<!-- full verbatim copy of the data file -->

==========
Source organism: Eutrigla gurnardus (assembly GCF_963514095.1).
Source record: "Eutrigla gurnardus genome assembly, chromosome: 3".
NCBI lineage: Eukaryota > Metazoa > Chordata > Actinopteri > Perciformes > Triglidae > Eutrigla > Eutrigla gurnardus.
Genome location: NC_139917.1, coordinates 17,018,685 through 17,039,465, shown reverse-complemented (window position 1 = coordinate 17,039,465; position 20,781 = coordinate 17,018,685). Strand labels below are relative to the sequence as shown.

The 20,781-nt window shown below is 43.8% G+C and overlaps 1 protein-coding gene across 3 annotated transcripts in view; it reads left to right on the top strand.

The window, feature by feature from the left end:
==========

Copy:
Source organism: Eutrigla gurnardus (assembly GCF_963514095.1).
Source record: "Eutrigla gurnardus genome assembly, chromosome: 3".
NCBI lineage: Eukaryota > Metazoa > Chordata > Actinopteri > Perciformes > Triglidae > Eutrigla > Eutrigla gurnardus.
Genome location: NC_139917.1, coordinates 17,018,685 through 17,039,465, shown reverse-complemented (window position 1 = coordinate 17,039,465; position 20,781 = coordinate 17,018,685). Strand labels below are relative to the sequence as shown.

The 20,781-nt window shown below is 43.8% G+C and overlaps 1 protein-coding gene across 3 annotated transcripts in view; it reads left to right on the top strand.

The window, feature by feature from the left end: